You can’t tell by glancing at her, but Umm Mizrah is starving to death. The long black robes she wears from head to toe hide her gaunt, 83-pound frame and the barely visible roundness of her pregnant belly.
She steps onto a scale at the doctor’s office holding her 17-month-old son, and the number increases to 95 pounds. Her son weighs half of what he should, despite his young mother starving herself to feed him. The doctor presses a finger into the baby’s skin, and the indentation stays—a sign of dangerous dehydration.
This scene described in The Independent has become all too common in Yemen. According to the European Union, Yemen is now home to the “worst humanitarian crisis in the world.” Three years of war and famine have led to a human toll that boggles the mind.
Around 2.9 million women and children are acutely malnourished. 400,000 children face deadly starvation. Nearly a third of the country’s population—8.4 million people—rely entirely on humanitarian aid to get food, and that number keeps increasing.
Yemen was already the poorest country in the Middle East before the civil war broke out in full force in 2015. And the conflict between the Houthi rebels and the Saudi-backed Yemeni government has been particularly bloody. The U.N. has stated that all parties engaged in the war may have committed war crimes and violated humanitarian law, with deadly airstrikes, rape, torture, and recruitment of child soldiers as young as eight years old on the list of atrocities.
And the U.S. is complicit in some of these tragedies. Recently, a missile sold to the Saudis by the U.S. hit a bus full of schoolchildren on a field trip, killing 40 children and 11 adults—and not by accident. Saudi Arabia is the single largest buyer of arms for the U.S. and the U.K., but as Senator Chris Murphy, who serves on the Senate Foreign Relations Committee, told NPR, “the United States is not obligated to take part in these civil wars if both players are potential war crimes violators.” Murphy feels that cutting off our arms sales may pressure the Saudis to pursue a diplomatic solution to the conflict.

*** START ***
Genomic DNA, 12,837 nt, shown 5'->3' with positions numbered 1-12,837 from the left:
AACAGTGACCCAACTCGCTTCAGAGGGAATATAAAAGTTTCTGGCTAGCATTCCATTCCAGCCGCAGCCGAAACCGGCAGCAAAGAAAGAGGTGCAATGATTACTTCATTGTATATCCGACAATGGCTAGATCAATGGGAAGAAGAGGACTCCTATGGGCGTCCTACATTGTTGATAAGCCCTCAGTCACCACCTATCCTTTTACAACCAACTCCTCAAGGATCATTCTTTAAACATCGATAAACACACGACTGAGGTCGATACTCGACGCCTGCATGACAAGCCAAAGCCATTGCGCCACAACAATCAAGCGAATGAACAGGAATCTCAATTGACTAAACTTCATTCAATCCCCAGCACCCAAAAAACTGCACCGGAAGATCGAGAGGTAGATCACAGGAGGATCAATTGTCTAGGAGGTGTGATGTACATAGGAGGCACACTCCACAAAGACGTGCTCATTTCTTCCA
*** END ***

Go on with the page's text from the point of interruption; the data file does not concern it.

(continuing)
Regardless of who is responsible, the war has led to regular, horrific civilian casualties. Add famine, widespread starvation, and cholera outbreaks, and we have a real-life hellscape that’s hard to fathom.
Yemen has less than a tenth of the population of the U.S. While numbers are difficult to verify, Save the Children estimates that 50,000 children died of starvation and disease last year alone in Yemen—more than 130 children a day. That’s the equivalent of more than 500,000 children starving to death or dying from disease as a result of malnourishment in our country. It’s too much to take when one child is too many.
The natural response to such shocking statistics is to ask what we can do to help. As a country with vast social media reach and some of the greatest financial means in the world, the best things we can do are spread awareness about this crisis and send money to support aid efforts.
Here are a few organizations to start with:
The IRC’s mission is “to help people whose lives and livelihoods are shattered by conflict and disaster to survive, recover and gain control of their future.” They provide water, food, healthcare, and sanitation services to a quarter million people in Yemen. They also train people in the treatment of cholera.
Mercy Corps’s mission is to “alleviate suffering, poverty and oppression by helping people build secure, productive and just communities.” The organization has been in Yemen since 2010 and have been providing emergency services, food and water, and medical care since the war began. In addition, they provide cash-for-work programs and vocational training to provide much-needed income and economic relief.
Oxfam’s mission is “tocreate lasting solutions to poverty, hunger, and social injustice. create lasting solutions to poverty, hunger, and social injustice.” In Yemen, Oxfam provides clean water and sanitation in hard-to-reach areas, provides cash payments to families to buy food or livestock, uses cash-for-work programs to help people gain income, and works with other agencies to respond to additional crises such as cholera outbreaks.
The suffering and trauma mamas and babies in Yemen are experiencing should not go unnoticed. I try to picture what it must be like to watch your child starve before your eyes, to have no options, to wonder if it’s worse to witness their slow demise or to have it ended quickly in a bombing.
I try to put myself in Umm Mizrah’s shoes, to imagine what she must be feeling, but the more I read about this crisis, the more I realize that my imagination is inadequate.
For instance, I had pictured her 17-month-old crying because his belly was empty, but I was missing one devastating detail.
Children dying of starvation can’t produce tears.